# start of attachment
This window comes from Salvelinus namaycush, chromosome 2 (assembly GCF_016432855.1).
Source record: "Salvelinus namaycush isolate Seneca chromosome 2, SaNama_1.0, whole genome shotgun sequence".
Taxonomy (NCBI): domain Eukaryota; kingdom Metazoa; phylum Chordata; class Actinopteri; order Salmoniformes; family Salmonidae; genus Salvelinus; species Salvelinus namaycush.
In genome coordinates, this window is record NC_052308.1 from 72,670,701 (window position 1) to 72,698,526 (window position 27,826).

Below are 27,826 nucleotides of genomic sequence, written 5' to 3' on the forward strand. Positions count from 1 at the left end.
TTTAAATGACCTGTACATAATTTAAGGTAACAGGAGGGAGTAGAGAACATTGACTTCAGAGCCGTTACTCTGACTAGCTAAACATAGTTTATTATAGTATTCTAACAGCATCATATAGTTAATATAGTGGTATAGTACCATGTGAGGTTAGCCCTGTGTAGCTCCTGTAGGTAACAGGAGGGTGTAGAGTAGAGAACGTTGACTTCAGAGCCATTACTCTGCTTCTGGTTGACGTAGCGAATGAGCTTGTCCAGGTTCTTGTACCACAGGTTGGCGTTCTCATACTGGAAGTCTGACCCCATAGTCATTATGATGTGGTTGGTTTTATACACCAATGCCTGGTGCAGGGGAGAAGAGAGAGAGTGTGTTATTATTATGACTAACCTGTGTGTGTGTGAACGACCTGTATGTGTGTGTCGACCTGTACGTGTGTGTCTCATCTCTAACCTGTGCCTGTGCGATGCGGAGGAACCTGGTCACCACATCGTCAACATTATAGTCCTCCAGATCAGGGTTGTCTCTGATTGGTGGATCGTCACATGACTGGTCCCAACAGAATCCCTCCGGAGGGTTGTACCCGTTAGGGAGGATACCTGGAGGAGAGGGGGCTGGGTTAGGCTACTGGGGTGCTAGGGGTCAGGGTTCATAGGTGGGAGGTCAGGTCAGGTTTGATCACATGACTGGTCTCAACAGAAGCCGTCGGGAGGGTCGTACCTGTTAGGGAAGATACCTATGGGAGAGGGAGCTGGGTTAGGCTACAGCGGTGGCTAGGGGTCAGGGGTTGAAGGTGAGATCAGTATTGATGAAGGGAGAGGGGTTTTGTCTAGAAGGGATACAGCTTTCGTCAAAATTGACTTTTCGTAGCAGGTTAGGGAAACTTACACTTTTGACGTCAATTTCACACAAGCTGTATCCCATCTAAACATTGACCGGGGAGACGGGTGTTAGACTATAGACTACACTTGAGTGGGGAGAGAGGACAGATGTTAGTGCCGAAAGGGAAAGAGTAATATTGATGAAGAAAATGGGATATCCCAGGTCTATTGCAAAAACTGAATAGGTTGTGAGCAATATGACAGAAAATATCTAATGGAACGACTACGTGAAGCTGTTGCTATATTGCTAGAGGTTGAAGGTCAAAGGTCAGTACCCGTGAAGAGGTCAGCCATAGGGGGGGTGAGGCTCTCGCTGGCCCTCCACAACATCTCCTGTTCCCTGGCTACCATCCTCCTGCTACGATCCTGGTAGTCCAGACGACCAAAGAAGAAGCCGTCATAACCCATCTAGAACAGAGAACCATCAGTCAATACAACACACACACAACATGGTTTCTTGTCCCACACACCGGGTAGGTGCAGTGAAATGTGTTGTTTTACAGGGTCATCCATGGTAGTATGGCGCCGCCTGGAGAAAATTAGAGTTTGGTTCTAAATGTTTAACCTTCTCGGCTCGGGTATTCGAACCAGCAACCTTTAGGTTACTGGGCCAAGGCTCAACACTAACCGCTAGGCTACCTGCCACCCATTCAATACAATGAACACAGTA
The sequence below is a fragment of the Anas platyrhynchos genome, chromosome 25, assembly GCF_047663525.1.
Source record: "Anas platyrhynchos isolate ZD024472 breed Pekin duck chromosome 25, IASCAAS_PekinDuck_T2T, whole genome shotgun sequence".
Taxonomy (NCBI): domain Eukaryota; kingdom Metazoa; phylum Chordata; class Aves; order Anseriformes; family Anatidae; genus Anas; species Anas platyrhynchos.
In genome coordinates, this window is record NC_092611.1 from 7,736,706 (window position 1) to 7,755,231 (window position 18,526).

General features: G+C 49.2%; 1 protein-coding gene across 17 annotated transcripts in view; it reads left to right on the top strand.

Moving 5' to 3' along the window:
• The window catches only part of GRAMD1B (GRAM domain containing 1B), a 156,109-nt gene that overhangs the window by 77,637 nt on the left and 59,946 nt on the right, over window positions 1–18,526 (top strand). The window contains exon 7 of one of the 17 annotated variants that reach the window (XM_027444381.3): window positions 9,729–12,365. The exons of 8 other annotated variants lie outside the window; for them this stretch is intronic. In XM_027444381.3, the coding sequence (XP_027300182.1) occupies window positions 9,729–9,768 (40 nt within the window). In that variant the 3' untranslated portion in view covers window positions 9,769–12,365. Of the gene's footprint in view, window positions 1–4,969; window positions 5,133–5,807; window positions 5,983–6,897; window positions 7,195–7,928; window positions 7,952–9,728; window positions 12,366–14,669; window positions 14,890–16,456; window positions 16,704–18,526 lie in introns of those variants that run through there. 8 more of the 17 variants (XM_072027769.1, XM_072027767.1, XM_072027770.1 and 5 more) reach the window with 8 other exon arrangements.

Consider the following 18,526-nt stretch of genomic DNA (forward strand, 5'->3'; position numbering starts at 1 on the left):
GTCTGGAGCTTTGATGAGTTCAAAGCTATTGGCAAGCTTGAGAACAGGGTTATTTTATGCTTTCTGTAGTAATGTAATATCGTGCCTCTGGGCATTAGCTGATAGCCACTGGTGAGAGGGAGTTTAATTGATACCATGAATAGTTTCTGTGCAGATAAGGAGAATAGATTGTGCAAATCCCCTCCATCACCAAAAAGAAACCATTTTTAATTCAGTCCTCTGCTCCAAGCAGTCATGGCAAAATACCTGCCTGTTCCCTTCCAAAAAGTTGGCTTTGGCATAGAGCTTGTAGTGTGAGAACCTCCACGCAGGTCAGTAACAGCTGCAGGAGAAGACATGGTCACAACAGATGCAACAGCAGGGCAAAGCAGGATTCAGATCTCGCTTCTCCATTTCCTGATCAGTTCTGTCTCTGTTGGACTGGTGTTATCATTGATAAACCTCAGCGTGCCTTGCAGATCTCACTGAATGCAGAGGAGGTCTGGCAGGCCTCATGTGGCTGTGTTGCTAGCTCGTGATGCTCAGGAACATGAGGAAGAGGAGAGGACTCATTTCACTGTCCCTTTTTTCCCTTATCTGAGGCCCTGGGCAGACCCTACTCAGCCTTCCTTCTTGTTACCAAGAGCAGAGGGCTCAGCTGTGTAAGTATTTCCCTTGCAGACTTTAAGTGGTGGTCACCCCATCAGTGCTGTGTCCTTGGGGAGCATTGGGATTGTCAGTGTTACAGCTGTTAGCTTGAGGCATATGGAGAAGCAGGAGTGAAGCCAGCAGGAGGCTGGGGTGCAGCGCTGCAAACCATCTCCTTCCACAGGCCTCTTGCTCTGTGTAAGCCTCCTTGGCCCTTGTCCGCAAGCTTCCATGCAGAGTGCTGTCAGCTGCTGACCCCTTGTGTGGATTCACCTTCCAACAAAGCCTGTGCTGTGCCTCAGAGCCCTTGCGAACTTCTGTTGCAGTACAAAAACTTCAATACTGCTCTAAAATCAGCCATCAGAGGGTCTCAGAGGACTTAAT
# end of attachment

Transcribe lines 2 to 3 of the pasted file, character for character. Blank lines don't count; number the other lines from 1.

Source record: "Salvelinus namaycush isolate Seneca chromosome 2, SaNama_1.0, whole genome shotgun sequence".
Taxonomy (NCBI): domain Eukaryota; kingdom Metazoa; phylum Chordata; class Actinopteri; order Salmoniformes; family Salmonidae; genus Salvelinus; species Salvelinus namaycush.